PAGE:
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MADISON – For people who prefer texting instead of calling, the Department of Natural Resources has made it easy to pass on valuable tips of suspected violations in the public’s effort to protect Wisconsin’s natural resources.
Text-a-tip was made possible this year thanks to a system upgrade to the DNR Violation Hotline that allows users to CALL or TEXT the toll free number — 1-800-TIP-WDNR or 1-800-847-9367. Kevin Barman who coordinates the hotline says phone calls remain an effective way to reach the 24-7 hotline, but texting provides our customers the flexibility to relay information when a phone call is not possible. Texting also provides the opportunity to include a photo.
Chief Conservation Warden Todd Schaller says the Department of Natural Resources law enforcement officers seriously consider every tip that comes from the citizens on the Hotline. “The protection of Wisconsin’s natural resources and ensuring people are safely enjoying the resources is the duty and the responsibility of all citizens,” Schaller says. “It takes a team effort between the citizens and the department. We can’t be everywhere, so we value the eyes and ears of citizens who care deeply about Wisconsin’s resources.”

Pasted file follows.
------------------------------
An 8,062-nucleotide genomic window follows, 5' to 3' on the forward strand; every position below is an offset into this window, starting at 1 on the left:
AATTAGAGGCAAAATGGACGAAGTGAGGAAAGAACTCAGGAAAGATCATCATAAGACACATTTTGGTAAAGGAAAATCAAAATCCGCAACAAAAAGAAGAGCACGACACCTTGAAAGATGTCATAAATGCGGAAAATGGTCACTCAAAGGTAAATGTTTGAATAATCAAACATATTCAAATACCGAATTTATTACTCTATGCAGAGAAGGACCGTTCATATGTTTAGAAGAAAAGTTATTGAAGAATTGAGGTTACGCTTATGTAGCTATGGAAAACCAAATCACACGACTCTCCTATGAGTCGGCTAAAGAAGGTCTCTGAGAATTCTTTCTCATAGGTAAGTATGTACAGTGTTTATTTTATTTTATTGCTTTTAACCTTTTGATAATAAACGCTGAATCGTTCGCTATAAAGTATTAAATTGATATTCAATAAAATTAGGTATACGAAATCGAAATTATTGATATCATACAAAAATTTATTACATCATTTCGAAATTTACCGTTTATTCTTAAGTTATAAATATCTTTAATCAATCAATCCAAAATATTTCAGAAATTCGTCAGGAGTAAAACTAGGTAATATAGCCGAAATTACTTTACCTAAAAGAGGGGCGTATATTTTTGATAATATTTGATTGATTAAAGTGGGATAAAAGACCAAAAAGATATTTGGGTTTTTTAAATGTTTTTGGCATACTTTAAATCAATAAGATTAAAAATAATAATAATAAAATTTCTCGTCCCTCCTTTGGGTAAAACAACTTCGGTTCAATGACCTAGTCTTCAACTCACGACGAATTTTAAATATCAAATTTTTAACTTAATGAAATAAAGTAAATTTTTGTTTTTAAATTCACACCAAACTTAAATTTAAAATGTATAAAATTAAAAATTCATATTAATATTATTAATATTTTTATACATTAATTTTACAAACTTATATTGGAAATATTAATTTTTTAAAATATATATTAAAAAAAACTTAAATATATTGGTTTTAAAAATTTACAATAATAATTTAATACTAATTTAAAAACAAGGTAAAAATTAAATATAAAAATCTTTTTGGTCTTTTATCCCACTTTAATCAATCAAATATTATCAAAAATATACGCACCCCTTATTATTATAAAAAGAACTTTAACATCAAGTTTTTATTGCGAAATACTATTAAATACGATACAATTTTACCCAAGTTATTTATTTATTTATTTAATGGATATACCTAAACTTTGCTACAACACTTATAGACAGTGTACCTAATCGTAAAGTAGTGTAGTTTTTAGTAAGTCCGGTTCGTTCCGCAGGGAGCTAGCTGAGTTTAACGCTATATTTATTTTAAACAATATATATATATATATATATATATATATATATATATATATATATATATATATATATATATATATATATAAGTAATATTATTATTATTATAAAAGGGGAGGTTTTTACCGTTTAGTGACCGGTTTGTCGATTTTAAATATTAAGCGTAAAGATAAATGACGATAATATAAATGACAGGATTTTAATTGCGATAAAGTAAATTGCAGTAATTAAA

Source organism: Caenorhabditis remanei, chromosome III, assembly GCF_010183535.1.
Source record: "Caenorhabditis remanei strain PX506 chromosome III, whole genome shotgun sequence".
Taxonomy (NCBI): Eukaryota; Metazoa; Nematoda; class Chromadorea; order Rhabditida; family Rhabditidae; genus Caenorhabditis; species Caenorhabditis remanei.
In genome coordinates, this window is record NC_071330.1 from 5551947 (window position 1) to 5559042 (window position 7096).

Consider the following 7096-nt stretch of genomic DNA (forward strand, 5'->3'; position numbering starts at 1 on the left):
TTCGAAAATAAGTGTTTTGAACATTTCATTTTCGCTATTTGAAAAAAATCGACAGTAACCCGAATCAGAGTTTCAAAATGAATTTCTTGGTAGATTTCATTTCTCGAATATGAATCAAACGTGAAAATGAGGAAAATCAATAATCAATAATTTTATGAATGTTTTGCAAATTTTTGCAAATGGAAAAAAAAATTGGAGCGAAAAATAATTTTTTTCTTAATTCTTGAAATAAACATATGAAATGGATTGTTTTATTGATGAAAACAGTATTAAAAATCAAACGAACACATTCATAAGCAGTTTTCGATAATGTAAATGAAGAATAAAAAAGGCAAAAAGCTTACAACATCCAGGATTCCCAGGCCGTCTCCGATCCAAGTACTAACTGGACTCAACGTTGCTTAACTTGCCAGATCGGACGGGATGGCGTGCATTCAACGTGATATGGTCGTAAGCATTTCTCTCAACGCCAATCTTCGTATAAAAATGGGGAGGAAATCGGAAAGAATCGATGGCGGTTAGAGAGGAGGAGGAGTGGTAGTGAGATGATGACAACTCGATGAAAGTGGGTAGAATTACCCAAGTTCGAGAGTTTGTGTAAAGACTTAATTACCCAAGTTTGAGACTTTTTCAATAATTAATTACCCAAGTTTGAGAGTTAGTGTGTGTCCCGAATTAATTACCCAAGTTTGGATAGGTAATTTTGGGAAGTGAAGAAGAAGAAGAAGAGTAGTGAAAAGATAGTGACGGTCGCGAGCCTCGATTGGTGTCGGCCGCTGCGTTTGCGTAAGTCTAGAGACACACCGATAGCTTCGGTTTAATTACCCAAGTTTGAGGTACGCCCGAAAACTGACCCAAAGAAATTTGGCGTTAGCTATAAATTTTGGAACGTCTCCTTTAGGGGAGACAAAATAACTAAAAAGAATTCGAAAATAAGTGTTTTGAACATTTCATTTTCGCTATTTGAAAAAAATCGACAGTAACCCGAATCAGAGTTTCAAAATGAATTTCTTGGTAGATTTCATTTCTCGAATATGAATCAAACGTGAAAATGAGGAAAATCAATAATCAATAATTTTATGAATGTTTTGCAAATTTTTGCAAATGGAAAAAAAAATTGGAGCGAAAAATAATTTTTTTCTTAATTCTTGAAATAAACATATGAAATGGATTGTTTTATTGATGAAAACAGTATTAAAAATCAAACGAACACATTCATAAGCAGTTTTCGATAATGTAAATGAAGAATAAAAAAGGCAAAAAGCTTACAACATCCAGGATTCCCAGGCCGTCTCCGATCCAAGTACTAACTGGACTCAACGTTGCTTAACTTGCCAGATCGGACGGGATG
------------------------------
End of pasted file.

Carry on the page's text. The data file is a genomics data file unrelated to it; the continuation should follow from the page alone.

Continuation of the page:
“We have trained dispatchers who can take your information and pass it on to the conservation wardens,” Barman said. “Remember, anyone who calls the hotline and provides info can remain anonymous.”
There also is an online violation report, which also maintains anonymity, that can be found by searching the DNR website for keywords “report a violation.”
Barman says the hotline is part of Wisconsin’s membership in the Interstate Wildlife Violator Compact, which holds violators accountable for their actions and can result in privileges being withheld in all members states in some cases. Nearly all states are members.
The concept of the interstate violator compact was first created in the 1980s when law enforcement agencies were looking for a way to deal with individuals who violated wildlife and resource laws outside of their home state. Colorado and Nevada worked independently to draft the first compact documents. They merged the draft documents and in 1989 legislation was passed into law in Colorado, Nevada and Oregon to form the official Interstate Wildlife Violator Compact.